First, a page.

Monday, May 18, 2009

Muskrats

Up until the mid-20th century, the trapping of muskrats was common throughout Middlebororugh and Lakeville for a number of reasons. Historically, the animal which was common about wetlands and along streams had been considered a source of both food and fur. William Wood in his New England's Prospect (1634) mentions the "civet-scented musquash [muskrat] smelling ever". (The scent given off by the animal is used to mark its territory and is generally considered offensive by most people).
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While not much favored for food following the 17th century, muskrats continued to be trapped for their fur through the 20th century with the pelts being sold to dealers. Muskrat pelts were sought for their durability, as well as the waterproof nature of their fur. Local residents engaged in trapping the animal frequently as a means of supplementing their incomes.

Another reason for the trapping of muskrats was that they were considered nuisances, burrowing through yards, rummaging in gardens, and disrupting the areas they habited. Particularly in Middleborough and Lakeville, cranberry growers were frequently concerned of the possibility of muskrats burrowing into ditch edges or undermining or even destroying their dikes. In March, 1912, one such muskrat was blamed for damaging a local dike.
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With the development of a local ice industry following the Civil War, ice dealers similarly came to regard the muskrat as a pest and they encouraged the trapping of muskrats as the maintenance of pure water in local ice ponds was critical for the production of pure, clean ice. During the late 1800s, numerous reports of sickness attributable to impure ice were recorded in New England, including, most notably, an outbreak at Rye Beach, New Hampshire, in 1875. “Many people believe that ice is always pure; that, in freezing, water is cleared of its impurities: which is partly true, as ice is always more pure that the water from which it forms. But there have been repeated outbreaks of sickness caused by ice taken from the surface of stagnant ponds containing large quantities of decomposing organic deposit: therefore we should be careful to secure our ice-crop from only pure sources.” [1881]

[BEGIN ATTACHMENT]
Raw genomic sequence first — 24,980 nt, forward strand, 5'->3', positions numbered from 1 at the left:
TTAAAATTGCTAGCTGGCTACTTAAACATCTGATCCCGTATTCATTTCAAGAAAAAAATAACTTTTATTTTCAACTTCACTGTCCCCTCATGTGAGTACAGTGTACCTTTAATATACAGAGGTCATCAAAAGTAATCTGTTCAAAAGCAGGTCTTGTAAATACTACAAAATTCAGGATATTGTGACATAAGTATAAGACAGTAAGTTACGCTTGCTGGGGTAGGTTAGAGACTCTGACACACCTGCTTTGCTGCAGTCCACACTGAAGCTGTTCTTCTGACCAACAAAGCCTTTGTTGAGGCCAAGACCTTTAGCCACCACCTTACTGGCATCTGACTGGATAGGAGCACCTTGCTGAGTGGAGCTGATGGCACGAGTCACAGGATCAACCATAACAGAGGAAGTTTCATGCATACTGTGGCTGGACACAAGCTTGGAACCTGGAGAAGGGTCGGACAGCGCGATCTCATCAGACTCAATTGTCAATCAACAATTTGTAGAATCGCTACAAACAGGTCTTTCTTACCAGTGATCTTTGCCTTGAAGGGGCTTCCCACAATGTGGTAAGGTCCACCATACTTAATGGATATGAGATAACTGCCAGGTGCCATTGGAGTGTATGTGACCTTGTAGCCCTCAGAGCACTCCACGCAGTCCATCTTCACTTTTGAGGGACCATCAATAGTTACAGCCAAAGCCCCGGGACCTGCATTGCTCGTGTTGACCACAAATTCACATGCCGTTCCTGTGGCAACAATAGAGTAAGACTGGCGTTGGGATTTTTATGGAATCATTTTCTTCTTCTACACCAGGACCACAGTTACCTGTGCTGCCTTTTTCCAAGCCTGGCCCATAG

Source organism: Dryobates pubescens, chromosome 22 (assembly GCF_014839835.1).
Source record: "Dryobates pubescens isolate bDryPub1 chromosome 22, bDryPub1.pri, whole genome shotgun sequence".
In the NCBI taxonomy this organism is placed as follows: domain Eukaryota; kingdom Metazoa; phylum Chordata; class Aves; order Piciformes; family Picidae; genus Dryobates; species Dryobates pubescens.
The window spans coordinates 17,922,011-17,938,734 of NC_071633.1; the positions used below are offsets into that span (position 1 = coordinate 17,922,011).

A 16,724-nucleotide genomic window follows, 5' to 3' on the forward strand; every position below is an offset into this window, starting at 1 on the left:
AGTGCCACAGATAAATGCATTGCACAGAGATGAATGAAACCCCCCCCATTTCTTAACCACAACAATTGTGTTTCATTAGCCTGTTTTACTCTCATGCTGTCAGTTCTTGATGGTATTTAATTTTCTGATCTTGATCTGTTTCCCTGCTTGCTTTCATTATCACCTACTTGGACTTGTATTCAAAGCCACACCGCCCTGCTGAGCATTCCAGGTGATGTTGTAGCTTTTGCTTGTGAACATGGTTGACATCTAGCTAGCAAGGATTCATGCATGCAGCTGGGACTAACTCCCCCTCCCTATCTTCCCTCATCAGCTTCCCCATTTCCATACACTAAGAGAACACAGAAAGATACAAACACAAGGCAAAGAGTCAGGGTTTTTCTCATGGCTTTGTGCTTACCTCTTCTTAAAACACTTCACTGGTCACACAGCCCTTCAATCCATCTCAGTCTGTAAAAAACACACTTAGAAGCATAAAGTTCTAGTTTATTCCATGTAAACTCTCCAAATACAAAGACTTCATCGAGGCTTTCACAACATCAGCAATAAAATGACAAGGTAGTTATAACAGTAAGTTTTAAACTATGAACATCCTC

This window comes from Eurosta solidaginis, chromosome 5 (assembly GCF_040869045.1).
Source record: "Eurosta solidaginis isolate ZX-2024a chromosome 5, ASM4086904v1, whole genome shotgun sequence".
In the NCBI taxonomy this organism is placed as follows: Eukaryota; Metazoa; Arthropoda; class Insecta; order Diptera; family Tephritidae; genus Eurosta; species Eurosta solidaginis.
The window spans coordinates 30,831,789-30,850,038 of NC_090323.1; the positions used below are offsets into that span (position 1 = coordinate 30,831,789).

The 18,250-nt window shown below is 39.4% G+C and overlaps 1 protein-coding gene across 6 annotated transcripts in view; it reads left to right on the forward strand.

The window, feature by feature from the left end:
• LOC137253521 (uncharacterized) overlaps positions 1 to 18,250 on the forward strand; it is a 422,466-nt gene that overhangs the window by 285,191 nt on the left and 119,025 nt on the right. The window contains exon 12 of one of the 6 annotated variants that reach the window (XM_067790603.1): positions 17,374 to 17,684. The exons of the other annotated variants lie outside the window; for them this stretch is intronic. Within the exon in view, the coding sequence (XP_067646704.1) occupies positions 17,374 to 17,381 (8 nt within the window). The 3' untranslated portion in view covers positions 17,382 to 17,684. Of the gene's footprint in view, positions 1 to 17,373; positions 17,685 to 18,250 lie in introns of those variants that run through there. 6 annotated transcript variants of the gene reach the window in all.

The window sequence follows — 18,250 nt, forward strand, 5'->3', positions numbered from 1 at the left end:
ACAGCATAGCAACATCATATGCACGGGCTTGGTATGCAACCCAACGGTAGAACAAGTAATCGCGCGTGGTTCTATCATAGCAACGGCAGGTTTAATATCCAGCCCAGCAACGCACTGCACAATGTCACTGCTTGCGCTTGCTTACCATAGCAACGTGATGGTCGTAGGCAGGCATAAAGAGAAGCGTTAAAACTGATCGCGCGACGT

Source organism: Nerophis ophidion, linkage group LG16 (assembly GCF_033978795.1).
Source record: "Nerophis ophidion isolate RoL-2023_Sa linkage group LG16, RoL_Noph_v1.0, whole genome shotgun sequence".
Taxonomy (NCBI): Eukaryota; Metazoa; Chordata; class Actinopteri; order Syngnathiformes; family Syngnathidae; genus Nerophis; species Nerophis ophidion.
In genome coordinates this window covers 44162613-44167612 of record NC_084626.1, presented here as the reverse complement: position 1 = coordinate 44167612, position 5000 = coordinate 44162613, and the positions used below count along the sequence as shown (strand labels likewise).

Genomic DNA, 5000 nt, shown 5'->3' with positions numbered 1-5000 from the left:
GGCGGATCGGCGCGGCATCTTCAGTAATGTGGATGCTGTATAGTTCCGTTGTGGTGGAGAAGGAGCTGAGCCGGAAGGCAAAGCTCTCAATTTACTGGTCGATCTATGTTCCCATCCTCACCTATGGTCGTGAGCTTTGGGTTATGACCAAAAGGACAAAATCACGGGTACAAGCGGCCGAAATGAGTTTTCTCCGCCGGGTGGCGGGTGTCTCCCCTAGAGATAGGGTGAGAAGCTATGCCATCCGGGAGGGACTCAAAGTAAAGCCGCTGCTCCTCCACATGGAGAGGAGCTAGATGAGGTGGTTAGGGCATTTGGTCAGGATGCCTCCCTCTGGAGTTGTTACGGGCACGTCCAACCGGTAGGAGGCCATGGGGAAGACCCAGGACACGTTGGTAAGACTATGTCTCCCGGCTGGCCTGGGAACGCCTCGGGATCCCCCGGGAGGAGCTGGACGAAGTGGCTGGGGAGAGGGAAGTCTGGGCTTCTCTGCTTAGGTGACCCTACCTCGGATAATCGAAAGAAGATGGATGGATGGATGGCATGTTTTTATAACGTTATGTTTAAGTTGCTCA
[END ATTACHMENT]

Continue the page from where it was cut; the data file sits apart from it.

While such outbreaks were generally attributable to other causes, muskrats and other animals were also faulted for contributing to impure ice. One of the less savory tasks associated with maintaining pure clean ice was the trapping of muskrats which might compromise the purity of each season’s harvest. For this task, Middleborough ice dealer Ernest S. Pratt engaged Bob Jennings. As related by Lyman Butler,

[Jennings] told of his brothers getting jobs at icing time for Mr. Pratt but [Pratt] would not hire him as he wanted him to trap the muskrats which were inhabitants of the ice pond and were no asset to the natural pureness of the spring water. I guess that the many rats trapped here more than made up for any money that would be made working on top of the ice.

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Today, while muskrats are still considered by some as pests, rooting through gardens near their lodges under the cover of darkness, Massachusetts has moved to restrict the use of certain types of traps which has undoubtedly led to an increase in the muskrat population locally.
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Click on the video below to see a muskrat captured at dusk in Pratt's Brook at the Pratt Farm Conservation Area in Middleborough.

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Illustrations:
Muskrat (Ondatra zibethicus)
Postal Card, January 10, 1910, from J. C. Davis of Buzzrds Bay, MA, to R. H. Tinkham of Rock, MA
The postal card was sent to R. H. Tinkham at Rock encouraging him to send muskrat pelts to dealer F. C. Davis at Buzzards Bay.
Muskrat in Pratt's Brook, video by Michael J. Maddigan, May 29, 2007

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